The Palestinian foreign minister accepted an Arab proposal on Sunday for peace conference to resolve its conflict with Israel, and Arab countries decided to end a crippling financial blockade on the Palestinians.

Foreign Minister Mahmoud Zahar, of the ruling Hamas group, endorsed a statement by Arab foreign ministers calling for a peace conference during a meeting in Cairo, who spoke on condition of anonymity because they were not authorized to speak to the media.

The endorsement was the first time Hamas, which has refused to recognized Israel and renounce violence against the Jewish state, said it would consider making amends with Israel.

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"The ministers call to convene a peace conference attended by Arab parties, Israel and the permanent members of the U.N. Security Council in order to reach a just and comprehensive settlement to the Arab-Israeli conflict on all tracks according to international resolutions and the principal of 'land for peace'," the statement said. Arabs want Hamas to endorse a 2002 Arab initiative that trades peace with Israel with land seized by the Jewish state in the Middle East 1967 war.

Israeli Foreign Ministry spokesman Mark Regev said he was not aware of such a conference proposal, but Hamas could not be a party to talks with Israel unless it met the international community's stipulations that it recognize Israel, renounce the use of violence and agree to abide by existing Israeli-Palestinian agreements.

"A multilateral conference doesn't make Hamas legitimate," Regev said. "What makes Hamas legitimate is accepting the international benchmarks."

Sunday was the first time Zahar had attended an Arab foreign ministers' meeting since Hamas became the ruling Palestinian party earlier this year. The Arab League had previously refused to let him join his counterparts unless Hamas accepted the peace initiative.

Arab ministers also decided on Sunday to end a financial blockade on the Palestinians in response to a U.S. veto to a U.N. Security Council draft resolution condemning Israel's deadly military offensive in the Gaza Strip.

"We decided not to cooperate with it [the blockade]. There will no longer be an international siege," said Bahrain's Foreign Minister Sheik Khalid bin Ahmed Al Khalifa.

On Saturday, the U.S. vetoed the Security Council draft resolution that condemned the Israeli military offensive that has killed more 50 people recently and demanded that Israeli troops pull out of the territory. The veto drew sharp criticism from Arab countries, and top Arab diplomats from 11 countries gathered in Cairo to hammer out a response.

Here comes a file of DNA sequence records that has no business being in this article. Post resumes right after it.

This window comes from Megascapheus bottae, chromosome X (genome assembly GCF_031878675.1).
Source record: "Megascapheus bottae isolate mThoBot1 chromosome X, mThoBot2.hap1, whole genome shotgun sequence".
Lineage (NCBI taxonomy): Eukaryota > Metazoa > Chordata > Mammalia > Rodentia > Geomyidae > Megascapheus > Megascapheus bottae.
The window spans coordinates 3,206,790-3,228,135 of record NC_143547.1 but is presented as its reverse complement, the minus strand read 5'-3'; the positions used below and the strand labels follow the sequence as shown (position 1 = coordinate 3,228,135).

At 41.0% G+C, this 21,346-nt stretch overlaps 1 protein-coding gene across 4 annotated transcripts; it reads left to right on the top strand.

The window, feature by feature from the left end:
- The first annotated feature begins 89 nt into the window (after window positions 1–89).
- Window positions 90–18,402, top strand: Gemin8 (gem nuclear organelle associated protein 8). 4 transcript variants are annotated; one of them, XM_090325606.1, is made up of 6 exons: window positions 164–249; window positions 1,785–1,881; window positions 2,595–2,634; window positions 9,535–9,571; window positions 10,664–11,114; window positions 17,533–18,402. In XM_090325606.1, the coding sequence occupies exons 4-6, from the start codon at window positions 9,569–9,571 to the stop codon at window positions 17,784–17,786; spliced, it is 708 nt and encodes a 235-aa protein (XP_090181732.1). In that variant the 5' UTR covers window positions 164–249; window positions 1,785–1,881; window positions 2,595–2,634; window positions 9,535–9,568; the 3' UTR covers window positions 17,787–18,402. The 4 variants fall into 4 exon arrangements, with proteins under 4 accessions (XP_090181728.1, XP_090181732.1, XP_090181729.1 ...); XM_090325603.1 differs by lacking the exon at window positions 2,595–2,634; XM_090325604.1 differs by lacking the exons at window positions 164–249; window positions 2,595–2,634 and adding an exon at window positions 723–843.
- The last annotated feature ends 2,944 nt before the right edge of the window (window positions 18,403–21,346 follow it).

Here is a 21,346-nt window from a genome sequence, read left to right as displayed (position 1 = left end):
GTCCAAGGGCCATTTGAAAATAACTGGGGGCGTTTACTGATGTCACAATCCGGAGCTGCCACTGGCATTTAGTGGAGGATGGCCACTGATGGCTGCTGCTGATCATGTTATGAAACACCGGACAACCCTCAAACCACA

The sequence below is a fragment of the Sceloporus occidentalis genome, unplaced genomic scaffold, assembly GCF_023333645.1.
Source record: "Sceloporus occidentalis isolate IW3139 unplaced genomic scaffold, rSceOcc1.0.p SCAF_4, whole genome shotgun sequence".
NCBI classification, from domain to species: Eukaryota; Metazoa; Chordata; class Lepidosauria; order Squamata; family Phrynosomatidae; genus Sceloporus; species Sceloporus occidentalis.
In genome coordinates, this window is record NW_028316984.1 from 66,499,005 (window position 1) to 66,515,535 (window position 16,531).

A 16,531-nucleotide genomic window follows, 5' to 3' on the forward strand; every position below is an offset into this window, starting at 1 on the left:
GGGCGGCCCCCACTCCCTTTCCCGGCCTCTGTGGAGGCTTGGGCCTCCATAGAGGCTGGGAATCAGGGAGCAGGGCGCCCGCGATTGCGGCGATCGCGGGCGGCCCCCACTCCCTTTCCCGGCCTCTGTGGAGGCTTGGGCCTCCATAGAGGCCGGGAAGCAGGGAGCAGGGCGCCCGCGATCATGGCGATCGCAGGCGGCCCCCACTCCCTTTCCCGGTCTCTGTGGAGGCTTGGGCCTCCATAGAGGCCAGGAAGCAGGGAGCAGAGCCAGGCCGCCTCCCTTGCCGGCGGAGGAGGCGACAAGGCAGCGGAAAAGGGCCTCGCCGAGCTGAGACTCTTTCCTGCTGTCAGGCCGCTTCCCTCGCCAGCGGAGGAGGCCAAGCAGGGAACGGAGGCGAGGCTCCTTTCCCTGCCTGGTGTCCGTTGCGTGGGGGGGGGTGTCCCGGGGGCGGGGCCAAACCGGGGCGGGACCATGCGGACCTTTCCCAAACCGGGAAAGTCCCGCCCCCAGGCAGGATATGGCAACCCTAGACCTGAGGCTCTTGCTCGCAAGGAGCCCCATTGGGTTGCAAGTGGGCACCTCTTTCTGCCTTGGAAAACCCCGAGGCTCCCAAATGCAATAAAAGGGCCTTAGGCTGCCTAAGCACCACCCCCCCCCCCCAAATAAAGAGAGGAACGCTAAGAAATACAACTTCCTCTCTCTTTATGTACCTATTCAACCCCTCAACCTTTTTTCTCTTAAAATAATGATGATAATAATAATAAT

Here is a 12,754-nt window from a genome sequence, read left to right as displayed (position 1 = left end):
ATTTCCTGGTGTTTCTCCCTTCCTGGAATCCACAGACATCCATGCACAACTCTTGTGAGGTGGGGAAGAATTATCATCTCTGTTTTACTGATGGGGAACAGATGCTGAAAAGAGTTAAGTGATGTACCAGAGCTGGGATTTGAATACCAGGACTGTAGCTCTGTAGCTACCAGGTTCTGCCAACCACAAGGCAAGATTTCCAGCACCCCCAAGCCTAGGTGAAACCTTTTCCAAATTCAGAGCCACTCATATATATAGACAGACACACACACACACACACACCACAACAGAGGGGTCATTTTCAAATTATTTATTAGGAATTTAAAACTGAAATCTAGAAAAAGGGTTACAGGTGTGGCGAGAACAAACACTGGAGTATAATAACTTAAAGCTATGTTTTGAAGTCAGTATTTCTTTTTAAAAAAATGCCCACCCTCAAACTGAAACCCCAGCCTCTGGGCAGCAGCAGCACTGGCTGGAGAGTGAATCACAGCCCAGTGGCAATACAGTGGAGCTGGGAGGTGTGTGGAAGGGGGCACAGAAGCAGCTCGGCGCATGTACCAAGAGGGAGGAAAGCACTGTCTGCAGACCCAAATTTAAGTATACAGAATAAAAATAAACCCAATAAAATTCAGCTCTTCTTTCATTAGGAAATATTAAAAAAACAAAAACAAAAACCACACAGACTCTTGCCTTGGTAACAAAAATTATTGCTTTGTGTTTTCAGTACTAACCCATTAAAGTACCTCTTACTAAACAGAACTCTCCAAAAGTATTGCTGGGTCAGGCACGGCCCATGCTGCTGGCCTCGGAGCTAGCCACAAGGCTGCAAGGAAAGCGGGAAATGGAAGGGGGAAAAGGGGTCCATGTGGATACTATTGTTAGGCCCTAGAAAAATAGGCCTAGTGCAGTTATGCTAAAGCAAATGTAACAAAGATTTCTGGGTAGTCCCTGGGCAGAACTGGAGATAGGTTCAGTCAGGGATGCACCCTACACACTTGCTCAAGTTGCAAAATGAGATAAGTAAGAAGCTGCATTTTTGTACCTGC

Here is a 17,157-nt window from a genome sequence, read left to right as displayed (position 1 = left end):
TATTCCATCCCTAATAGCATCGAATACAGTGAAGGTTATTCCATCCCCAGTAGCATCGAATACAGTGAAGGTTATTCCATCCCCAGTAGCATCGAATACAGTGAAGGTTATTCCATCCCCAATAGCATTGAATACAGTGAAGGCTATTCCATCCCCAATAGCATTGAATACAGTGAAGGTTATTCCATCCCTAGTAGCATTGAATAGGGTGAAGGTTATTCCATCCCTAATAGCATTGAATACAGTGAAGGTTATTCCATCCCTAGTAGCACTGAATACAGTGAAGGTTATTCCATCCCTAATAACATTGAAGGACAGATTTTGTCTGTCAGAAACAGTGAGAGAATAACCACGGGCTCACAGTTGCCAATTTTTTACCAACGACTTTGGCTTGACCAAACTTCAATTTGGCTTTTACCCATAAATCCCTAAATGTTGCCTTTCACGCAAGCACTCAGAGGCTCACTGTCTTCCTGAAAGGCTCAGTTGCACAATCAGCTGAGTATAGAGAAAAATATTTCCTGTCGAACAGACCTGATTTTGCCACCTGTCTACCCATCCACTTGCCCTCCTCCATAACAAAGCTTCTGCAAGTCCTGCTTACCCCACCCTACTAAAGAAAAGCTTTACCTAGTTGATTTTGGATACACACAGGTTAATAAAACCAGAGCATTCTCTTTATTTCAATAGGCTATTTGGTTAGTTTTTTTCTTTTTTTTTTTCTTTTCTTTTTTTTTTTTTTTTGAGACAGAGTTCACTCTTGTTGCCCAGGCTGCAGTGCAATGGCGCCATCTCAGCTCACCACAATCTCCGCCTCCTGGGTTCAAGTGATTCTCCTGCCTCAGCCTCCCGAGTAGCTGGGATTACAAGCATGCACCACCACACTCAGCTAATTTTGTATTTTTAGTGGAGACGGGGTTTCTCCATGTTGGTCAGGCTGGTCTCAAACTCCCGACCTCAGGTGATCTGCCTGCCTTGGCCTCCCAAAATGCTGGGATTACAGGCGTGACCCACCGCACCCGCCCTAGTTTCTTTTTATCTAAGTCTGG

Hundreds of millions of dollars in international aid and tax revenues was cut off to the Palestinians after the Hamas militant group took power in March in an effort to pressure the ruling group to moderate its violent anti-Israel ideology.

But the economic sanctions have debilitated the Palestinians and have lead to clashes between Hamas and the more moderate Fatah party.

Arab League Secretary-General said the decision to break the Western-lead financial blockade was a message to the U.S.

"Our message is loud clear to those who take unfriendly positions against Arabs," Moussa told reporters in Cairo.

In an immediate show of support, Kuwait's foreign minister said his country would send $30 million to the Palestinians, and Bahrain's foreign minister said the Arab countries would begin contacting international financial institutions to get the money transferred to the Palestinians.

Mohammed Awad, secretary general of the Palestinian Cabinet, said there is at least an outstanding $52 million dollars that would be ready for transfer now that Sunday's decision was made. The Arab League should now be able to transfer the money to the government accounts, instead of to the president's coffers, he said.

"Most banks follow their governments. They must remove the blockade," Awad told The Associated Press in Gaza City. But he said some private banks will not necessarily comply.

The money would go to paying salaries, Awad said.

In a statement, the ministers also decided to ask the U.N. General Assembly to hold a special session to discuss the situation in the Palestinian territories.

Israeli artillery killed 19 civilians in a crowded Gaza neighborhood of Beit Hanoun on Wednesday, the latest bloodshed in Israel's weeklong offensive meant to halt militant rocket attacks.

The incident marked the highest number of Palestinian civilians killed in a single strike since fighting erupted six years ago, and undermined Palestinian President Mahmoud Abbas' attempts to form a more moderate government and renew a peace process with Israel.

During Saturday's deliberations in New York on the draft resolution, U.S. Ambassador John Bolton said the United States was "disturbed" that the Arab-backed resolution was "biased against Israel and politically motivated."

It was the second U.S. veto of a council draft resolution concerning Israeli military operations in Gaza this year. The U.S. blocked action on a document this summer after Israel launched its offensive in response to the capture of an Israeli soldier by Hamas-linked Palestinian militants.

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